ADAMS v. WOODLANDS OF NASHUA, 151 N.H. 640 (2005)

864 A.2d 322


No. 2003-807.Supreme Court of New Hampshire Nashua District Court.Argued: November 9, 2004.
Opinion Issued: January 7, 2005.

1. Landlord and Tenant — Use and Enjoyment of Premises — Particular Cases

Insect infestation did not constitute a violation of the right to quiet enjoyment under the statute because the trial court did not find, nor would the record have supported a finding, that the insect infestation caused plaintiff to lose the use of his premises. RSA 540-A:2.

Mansfield Adams, Jr., pro se, filed no brief.

Cronin Bisson, P.C., of Manchester (John G. Cronin an John F. Bisson on the brief, and Mr. Cronin orally), for the defendant.


The defendant, Woodlands of Nashua, appeals from a ruling of the Nashua District Court (Ryan, J.) awarding the plaintiff, Mansfield Adams, Jr., $26,000 in liquidated damages, see RSA 540-A:4, IX (1997) (amended 2003), for willfully violating the plaintiff’s right to quiet enjoyment of his tenancy. We reverse.

The record reflects the following facts. The plaintiff, who has two young children, has lived in a twenty-four unit building in the defendant’s apartment complex since November 2002. Prior to that, a roach problem had existed at the property, and the defendant had hired a professional pest control service to treat the entire building for roaches. Though the problem had existed before the plaintiff moved into the building, he was not made aware of the problem at the time he signed his lease, and did not become aware of the problem until he received a notice in February 2003 stating that the pest control service would be performing an inspection and to contact the property manager if any activity was noticed. The plaintiff reported seeing a roach on March 11, 2003, and an appointment was scheduled for March 19, 2003, at which time the pest control service treated his apartment.

Two months later, the plaintiff reported that the apartment was again infested by roaches. The defendant notified the pest control service, which returned on May 20, 2003, to perform the same procedure it had previously performed. Once again, this procedure failed and the plaintiff contacted the Nashua code enforcement officer who then contacted the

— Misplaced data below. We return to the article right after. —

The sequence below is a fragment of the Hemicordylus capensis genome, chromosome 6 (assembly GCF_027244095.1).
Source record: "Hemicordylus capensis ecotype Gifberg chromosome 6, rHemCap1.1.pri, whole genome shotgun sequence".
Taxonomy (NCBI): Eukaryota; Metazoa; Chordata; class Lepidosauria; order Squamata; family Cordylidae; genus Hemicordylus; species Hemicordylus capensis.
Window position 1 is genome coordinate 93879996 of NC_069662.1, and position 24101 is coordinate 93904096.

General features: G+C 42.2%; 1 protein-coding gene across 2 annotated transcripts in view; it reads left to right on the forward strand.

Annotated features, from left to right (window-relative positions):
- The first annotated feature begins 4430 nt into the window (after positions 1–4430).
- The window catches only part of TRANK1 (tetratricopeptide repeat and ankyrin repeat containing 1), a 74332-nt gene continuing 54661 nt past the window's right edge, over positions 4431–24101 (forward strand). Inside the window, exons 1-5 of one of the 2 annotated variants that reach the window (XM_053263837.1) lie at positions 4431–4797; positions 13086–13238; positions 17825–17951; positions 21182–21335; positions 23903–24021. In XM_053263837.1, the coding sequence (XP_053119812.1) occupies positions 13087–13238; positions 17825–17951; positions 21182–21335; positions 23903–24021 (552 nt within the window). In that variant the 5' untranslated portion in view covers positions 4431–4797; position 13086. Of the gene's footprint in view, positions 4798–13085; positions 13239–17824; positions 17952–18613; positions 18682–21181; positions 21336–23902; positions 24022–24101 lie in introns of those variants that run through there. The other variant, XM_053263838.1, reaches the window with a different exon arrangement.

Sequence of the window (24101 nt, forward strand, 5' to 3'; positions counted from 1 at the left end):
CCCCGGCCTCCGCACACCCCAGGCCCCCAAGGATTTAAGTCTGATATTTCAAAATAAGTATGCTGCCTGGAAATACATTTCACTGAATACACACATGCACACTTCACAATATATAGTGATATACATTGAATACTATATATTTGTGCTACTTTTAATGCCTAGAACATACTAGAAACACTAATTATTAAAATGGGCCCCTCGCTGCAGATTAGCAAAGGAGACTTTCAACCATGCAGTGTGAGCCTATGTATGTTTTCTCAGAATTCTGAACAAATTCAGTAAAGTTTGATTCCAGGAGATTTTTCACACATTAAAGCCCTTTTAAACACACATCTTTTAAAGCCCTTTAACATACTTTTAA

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defendant. The defendant, for a third time, had the pest control service return to perform the same treatment. As of October 16, 2003, the date of trial, the plaintiff testified that the third treatment had failed and he had seen numerous roaches.

An employee of the defendant testified that the nature of the problem was that a single unit, within the twenty-four unit building, had been improperly maintained by its tenant. This caused the roach population to flourish despite the pest control service’s treatments. That employee further testified that the defendant had now taken steps to remedy the problem by evicting the tenant and changing pest control companies.

The trial court found that the defendant had willfully violated the plaintiff’s and his family’s right to quiet enjoyment of his tenancy, see RSA 540-A:2 (1997), and ordered damages pursuant to RSA 540-A:4, IX. On appeal, the defendant argues that the trial court erred in concluding that the defendant had disturbed the plaintiff’s right to quiet enjoyment of his tenancy under RSA 540-A:2. We agree.